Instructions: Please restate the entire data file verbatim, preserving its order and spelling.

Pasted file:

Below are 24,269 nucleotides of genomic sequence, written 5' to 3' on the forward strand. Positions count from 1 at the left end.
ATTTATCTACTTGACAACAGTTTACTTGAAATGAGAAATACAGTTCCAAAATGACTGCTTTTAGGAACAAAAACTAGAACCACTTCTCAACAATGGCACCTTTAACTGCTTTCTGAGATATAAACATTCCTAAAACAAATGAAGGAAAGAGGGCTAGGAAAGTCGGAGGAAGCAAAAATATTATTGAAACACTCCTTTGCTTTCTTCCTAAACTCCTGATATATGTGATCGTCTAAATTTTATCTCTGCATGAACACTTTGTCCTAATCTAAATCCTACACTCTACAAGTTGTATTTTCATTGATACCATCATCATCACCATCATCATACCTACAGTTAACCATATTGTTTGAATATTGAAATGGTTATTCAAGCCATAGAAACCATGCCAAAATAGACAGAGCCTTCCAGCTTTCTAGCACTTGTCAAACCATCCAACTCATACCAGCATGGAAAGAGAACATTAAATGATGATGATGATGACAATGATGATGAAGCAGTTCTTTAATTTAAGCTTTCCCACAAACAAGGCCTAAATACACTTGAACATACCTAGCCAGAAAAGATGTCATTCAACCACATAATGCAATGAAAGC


Below are 24,269 nucleotides of genomic sequence, written 5' to 3' on the forward strand. Positions count from 1 at the left end.
ATTTATCTACTTGACAACAGTTTACTTGAAATGAGAAATACAGTTCCAAAATGACTGCTTTTAGGAACAAAAACTAGAACCACTTCTCAACAATGGCACCTTTAACTGCTTTCTGAGATATAAACATTCCTAAAACAAATGAAGGAAAGAGGGCTAGGAAAGTCGGAGGAAGCAAAAATATTATTGAAACACTCCTTTGCTTTCTTCCTAAACTCCTGATATATGTGATCGTCTAAATTTTATCTCTGCATGAACACTTTGTCCTAATCTAAATCCTACACTCTACAAGTTGTATTTTCATTGATACCATCATCATCACCATCATCATACCTACAGTTAACCATATTGTTTGAATATTGAAATGGTTATTCAAGCCATAGAAACCATGCCAAAATAGACAGAGCCTTCCAGCTTTCTAGCACTTGTCAAACCATCCAACTCATACCAGCATGGAAAGAGAACATTAAATGATGATGATGATGACAATGATGATGAAGCAGTTCTTTAATTTAAGCTTTCCCACAAACAAGGCCTAAATACACTTGAACATACCTAGCCAGAAAAGATGTCATTCAACCACATAATGCAATGAAAGC